Etowah Indian Mounds

PLOT SUMMARY: On the outskirts of Cartersville you’ll find this historic site, rich with Native American history. Etowah Indian Mounds Historic Site includes six large, earthen mounds covered in grass and accessible by large wooden staircases. From the tops of these mounds, visitors can look out over the 54-acre site and view area farmland and the adjacent Etowah River. It is considered the “most intact Mississippian Culture site in the Southeast”. There is a short trail that runs along the river and through a wooded area surrounding the mounds. The visitor center includes a museum with a short film and a number artifacts found at the site.

Beginning around 1000 AD, Etowah was a Native American chiefdom; a political and religious center with a highly-structured social order.

Just outside the visitors center, you’ll find a reconstructed wattle and daub house similar to those believed to have been on the site between 1250 and 1325 AD. Archeologists designed the structure in partnership with Native American cultural advisor Tim Thompson.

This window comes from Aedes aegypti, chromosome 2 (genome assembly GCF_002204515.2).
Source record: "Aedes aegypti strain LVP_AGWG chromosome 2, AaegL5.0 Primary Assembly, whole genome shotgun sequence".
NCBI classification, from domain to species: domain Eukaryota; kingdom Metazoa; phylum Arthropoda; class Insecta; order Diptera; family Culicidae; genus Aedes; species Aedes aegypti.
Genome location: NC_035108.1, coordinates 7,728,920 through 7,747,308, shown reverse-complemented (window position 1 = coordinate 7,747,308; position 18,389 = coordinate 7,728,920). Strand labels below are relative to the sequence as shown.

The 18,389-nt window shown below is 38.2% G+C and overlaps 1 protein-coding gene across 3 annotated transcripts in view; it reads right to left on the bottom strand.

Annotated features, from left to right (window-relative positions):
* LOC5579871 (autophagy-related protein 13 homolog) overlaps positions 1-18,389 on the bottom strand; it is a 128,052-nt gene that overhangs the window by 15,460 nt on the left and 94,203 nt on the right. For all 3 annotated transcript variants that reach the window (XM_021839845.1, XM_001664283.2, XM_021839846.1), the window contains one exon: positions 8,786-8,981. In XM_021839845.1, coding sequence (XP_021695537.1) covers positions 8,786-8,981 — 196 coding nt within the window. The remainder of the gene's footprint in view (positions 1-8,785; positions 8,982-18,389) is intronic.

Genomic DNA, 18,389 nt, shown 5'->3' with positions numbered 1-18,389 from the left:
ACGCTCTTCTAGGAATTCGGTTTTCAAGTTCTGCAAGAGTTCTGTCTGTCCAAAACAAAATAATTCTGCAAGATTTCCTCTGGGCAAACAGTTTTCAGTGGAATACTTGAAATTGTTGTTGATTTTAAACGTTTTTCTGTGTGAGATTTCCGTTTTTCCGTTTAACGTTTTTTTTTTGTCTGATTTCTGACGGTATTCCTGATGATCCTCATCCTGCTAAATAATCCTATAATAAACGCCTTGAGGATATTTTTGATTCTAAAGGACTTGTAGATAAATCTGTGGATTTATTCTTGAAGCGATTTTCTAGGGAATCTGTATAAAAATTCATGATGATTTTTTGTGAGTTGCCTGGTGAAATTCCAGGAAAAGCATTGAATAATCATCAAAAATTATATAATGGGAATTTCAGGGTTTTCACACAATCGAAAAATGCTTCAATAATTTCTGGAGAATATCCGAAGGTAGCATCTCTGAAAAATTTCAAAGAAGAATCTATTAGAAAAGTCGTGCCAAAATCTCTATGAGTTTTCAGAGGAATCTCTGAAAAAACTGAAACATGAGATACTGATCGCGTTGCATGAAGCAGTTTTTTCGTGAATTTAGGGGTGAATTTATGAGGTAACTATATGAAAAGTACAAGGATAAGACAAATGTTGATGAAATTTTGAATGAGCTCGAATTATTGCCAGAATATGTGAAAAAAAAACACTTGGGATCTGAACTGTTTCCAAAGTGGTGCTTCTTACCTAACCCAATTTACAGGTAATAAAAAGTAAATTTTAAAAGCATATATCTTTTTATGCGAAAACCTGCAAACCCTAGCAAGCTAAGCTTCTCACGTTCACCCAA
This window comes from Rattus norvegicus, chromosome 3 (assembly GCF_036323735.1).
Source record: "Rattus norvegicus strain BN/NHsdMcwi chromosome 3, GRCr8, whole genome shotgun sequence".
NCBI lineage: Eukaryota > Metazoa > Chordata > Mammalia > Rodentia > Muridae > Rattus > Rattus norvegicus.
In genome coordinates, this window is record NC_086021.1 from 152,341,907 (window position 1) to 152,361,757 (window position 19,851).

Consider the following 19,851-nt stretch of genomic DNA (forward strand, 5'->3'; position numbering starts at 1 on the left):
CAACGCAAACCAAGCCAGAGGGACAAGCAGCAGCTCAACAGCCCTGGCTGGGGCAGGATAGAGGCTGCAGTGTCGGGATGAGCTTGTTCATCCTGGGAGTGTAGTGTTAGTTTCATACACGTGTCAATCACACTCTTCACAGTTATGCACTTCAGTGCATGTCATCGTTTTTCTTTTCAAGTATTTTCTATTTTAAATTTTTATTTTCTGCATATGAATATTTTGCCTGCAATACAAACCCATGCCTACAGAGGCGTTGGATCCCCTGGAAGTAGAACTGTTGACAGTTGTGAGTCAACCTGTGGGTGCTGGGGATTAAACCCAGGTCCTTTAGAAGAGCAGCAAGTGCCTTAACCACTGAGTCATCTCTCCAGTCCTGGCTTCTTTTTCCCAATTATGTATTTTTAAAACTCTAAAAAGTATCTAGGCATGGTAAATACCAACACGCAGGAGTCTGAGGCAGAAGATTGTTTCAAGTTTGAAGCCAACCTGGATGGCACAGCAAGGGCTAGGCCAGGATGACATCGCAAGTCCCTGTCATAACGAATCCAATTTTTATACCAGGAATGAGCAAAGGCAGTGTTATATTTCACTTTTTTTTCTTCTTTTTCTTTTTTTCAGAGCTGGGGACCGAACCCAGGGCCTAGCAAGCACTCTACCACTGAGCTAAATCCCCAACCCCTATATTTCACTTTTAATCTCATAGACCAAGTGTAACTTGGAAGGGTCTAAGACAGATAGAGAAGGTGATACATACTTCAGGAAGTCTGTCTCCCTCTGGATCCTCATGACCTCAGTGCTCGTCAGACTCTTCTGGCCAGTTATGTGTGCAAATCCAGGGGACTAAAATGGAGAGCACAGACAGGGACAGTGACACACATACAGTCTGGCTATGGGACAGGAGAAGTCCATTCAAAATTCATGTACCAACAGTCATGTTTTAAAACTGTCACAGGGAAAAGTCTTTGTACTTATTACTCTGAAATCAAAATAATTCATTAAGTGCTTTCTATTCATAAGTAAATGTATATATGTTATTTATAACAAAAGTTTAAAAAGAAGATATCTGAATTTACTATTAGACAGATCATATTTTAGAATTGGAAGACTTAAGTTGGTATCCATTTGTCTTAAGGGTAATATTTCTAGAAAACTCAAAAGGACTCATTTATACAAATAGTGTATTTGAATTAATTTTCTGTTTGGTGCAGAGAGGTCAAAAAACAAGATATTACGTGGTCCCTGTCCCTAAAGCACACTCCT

Researchers believe the arrival of Europeans, including DeSoto who visited Etowah around 1540 AD, may have led to Etowah’s occupants leaving the site and moving downriver after 1550 AD.

By the time the Etowah River Valley saw its first European settlers, the local Cherokee Indians attributed the mounds to an ancient people remembered only in their oral traditions.” – Etowah Indian Mounds site signage

Click here for CURRENT PARK ALERTS to review before you visit. 

HOURS: 9 a.m.- 5 p.m. Outdoor mounds area closes at 4:30 p.m.

ADMISSION: $2 Children under 6/ $4 Youth/ $6 Adult/ $5 Seniors 62+

PHONE: 770-387-3747

ADDRESS: 813 Indian Mounds Road SE, Cartersville, GA 30120

PET FRIENDLINESS: Leashed pets are allowed on historic site trails, but not in buildings

Gift Shop

Picnic Tables


From the parking lot, you will cross a wooden bridge to dirt paths that lead to various mounds, the Etowah River, and a wooded trail. Expect to hear the loud sound of crickets as you walk next to tall, native grasses. The mounds are only accessible by steep, wooden staircases.